Authors: Edmond François About

  • Last updated on December 10, 2021

French novelist

Author Works

Long Fiction:

Les Mariages de Paris, 1856

Le Roi des montagnes, 1856 (The King of the Mountains, 1897)

L’Homme à l’oreille cassée, 1861 (The Manwith the Broken Ear, 1872)

Le Nez d’un notaire, 1862 (The Notary’s Nose, 1886)

Le Roman d’un brave homme, 1880


La Grèce contemporaine, 1854 (Greece and the Greeks of the Present Day, 1857)

La question romaine, 1859 (The Roman Question, 1859)

ABC du travailleur, 1869 (Handbook of Social Economy; Or, The Worker’s ABC, 1872)


Edmond François Valentin About (ah-bew) was born at Dieuze, France, on February 14, 1828. His studies included several years in a French archaeological school in Athens, an experience which he used as the basis for his first book. La Grèce contemporaine (contemporary Greece), published in 1854, was a collection of travel sketches and observations on the life and social conditions of the Greeks. About returned to Paris, tried unsuccessfully to become an actor, and began writing for various French newspapers and periodicals. While a journalist, he began writing witty, comic novels, the most famous of which are The King of the Mountains and The Notary’s Nose.{$I[AN]9810000274}{$I[A]About, Edmond François}{$I[geo]FRANCE;About, Edmond François}{$I[tim]1828;About, Edmond François}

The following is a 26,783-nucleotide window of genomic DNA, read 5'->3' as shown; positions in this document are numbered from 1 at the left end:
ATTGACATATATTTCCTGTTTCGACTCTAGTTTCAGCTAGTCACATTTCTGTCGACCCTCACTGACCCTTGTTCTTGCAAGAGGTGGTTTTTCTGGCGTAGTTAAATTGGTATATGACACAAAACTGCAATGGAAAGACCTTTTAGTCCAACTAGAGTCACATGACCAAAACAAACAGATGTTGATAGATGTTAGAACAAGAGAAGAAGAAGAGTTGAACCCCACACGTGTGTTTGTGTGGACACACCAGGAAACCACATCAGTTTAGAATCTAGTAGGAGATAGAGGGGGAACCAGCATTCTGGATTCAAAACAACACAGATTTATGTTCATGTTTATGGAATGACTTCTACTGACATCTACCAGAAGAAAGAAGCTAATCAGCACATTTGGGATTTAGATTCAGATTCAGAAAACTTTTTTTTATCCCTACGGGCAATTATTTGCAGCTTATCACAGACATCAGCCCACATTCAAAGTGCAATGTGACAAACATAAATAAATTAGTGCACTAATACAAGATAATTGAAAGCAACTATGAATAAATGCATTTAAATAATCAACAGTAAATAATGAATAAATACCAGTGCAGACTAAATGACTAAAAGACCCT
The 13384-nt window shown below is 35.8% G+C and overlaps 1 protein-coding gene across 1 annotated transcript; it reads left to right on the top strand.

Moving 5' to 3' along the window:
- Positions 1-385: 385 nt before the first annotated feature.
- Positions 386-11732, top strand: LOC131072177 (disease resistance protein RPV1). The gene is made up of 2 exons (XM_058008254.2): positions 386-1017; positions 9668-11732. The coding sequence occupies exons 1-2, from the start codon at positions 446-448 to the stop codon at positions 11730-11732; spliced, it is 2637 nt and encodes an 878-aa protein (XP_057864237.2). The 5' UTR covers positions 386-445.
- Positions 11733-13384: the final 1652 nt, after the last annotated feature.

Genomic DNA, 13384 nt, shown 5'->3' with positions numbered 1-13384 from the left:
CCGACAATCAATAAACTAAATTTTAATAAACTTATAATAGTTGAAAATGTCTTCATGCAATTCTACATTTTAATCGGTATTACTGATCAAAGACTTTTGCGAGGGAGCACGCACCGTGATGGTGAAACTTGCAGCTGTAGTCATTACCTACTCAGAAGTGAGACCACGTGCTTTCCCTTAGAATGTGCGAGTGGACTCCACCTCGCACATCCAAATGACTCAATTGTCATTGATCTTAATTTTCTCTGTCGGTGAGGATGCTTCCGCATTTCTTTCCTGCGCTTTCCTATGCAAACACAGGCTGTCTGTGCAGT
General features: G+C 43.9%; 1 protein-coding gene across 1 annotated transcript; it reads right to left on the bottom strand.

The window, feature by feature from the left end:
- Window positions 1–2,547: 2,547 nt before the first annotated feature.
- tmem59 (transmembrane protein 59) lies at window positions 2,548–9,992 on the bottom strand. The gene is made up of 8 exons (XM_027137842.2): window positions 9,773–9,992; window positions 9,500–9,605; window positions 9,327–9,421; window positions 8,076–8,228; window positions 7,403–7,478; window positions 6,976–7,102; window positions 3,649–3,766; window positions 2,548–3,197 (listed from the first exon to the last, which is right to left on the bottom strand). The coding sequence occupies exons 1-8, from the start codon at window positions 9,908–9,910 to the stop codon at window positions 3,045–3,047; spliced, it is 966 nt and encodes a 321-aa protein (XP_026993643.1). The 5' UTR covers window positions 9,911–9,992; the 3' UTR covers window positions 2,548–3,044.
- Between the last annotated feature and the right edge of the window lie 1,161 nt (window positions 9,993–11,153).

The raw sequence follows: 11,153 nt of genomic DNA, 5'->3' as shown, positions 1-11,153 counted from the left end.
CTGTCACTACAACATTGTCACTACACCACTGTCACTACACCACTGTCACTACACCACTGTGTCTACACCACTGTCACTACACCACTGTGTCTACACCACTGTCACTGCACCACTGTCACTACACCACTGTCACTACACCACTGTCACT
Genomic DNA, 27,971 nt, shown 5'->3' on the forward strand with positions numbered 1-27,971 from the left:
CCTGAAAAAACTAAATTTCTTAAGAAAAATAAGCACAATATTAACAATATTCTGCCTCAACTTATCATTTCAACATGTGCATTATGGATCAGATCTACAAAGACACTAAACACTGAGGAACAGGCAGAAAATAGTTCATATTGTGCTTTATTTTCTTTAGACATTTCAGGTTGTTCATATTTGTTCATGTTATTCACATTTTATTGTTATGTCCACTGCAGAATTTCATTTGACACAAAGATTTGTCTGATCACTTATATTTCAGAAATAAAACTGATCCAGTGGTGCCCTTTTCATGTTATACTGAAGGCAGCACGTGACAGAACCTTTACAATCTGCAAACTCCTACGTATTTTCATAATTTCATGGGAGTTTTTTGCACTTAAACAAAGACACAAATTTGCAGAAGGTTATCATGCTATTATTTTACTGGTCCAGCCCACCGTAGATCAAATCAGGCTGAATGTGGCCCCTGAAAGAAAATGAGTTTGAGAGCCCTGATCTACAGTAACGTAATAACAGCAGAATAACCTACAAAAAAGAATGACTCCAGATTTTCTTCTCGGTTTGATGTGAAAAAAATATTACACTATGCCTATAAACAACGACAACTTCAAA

About was well known as a man of wit and charm around Paris in the period of the Second Empire. After the war of 1870, About became more liberal and was soon the powerful and energetic editor of a literary and political periodical called Le XIX Siècle. As an editor he exercised a consistent liberal and anticlerical influence on his generation, and his later works such as Le Roman d’un brave homme (the story of an honest man) became more serious forms of social commentary. Widely popular and influential, he was elected to the French Academy in 1884, but before he could take his seat he died in Paris on January 16, 1885.

Although his own age respected About most as an editor, a commentator on the current scene, and a serious novelist with an anticlerical theme, today he is primarily remembered for his comic novels. His wit, charm, and ability to mock any form of pretense make his novels still popular.

BibliographyBrette, P. H. E., and Gustave Masson, eds. Edmond About. 8th ed. London: Hachette, 1882.Johnson, Rossiter, et al., eds. A Dictionary of Biographies of Authors Represented in the Authors Digest Series. New York: Authors Press, 1927. Reprint. Detroit: Gale Research, 1974.Magnus, Laurie. A Dictionary of European Literature, Designed as a Companion to English Studies. New York: E. P. Dutton, 1927. Reprint. Detroit: Gale Research, 1974.Nicholls, Peter, and John Clute, eds. The Encyclopedia of Science Fiction: An Illustrated A to Z. New York: Granada, 1979.
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